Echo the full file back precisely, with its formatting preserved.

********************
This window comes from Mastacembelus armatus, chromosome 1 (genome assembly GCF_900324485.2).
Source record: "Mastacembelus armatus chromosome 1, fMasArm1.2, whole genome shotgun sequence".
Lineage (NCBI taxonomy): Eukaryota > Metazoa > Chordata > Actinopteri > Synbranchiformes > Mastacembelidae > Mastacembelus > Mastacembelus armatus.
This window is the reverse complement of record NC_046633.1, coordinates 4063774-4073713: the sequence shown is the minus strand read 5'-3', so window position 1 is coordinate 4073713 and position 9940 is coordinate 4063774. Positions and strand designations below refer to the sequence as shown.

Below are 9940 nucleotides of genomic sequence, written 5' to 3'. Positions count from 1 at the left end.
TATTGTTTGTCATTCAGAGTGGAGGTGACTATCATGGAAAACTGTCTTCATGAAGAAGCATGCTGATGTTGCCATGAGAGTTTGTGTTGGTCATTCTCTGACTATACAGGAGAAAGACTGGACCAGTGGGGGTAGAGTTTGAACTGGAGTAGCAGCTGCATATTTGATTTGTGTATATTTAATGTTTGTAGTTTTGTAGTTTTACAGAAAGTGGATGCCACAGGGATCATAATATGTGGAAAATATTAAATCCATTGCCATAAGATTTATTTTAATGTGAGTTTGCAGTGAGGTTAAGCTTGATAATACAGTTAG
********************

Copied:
This window comes from Mastacembelus armatus, chromosome 1 (genome assembly GCF_900324485.2).
Source record: "Mastacembelus armatus chromosome 1, fMasArm1.2, whole genome shotgun sequence".
Lineage (NCBI taxonomy): Eukaryota > Metazoa > Chordata > Actinopteri > Synbranchiformes > Mastacembelidae > Mastacembelus > Mastacembelus armatus.
This window is the reverse complement of record NC_046633.1, coordinates 4063774-4073713: the sequence shown is the minus strand read 5'-3', so window position 1 is coordinate 4073713 and position 9940 is coordinate 4063774. Positions and strand designations below refer to the sequence as shown.

Below are 9940 nucleotides of genomic sequence, written 5' to 3'. Positions count from 1 at the left end.
TATTGTTTGTCATTCAGAGTGGAGGTGACTATCATGGAAAACTGTCTTCATGAAGAAGCATGCTGATGTTGCCATGAGAGTTTGTGTTGGTCATTCTCTGACTATACAGGAGAAAGACTGGACCAGTGGGGGTAGAGTTTGAACTGGAGTAGCAGCTGCATATTTGATTTGTGTATATTTAATGTTTGTAGTTTTGTAGTTTTACAGAAAGTGGATGCCACAGGGATCATAATATGTGGAAAATATTAAATCCATTGCCATAAGATTTATTTTAATGTGAGTTTGCAGTGAGGTTAAGCTTGATAATACAGTTAG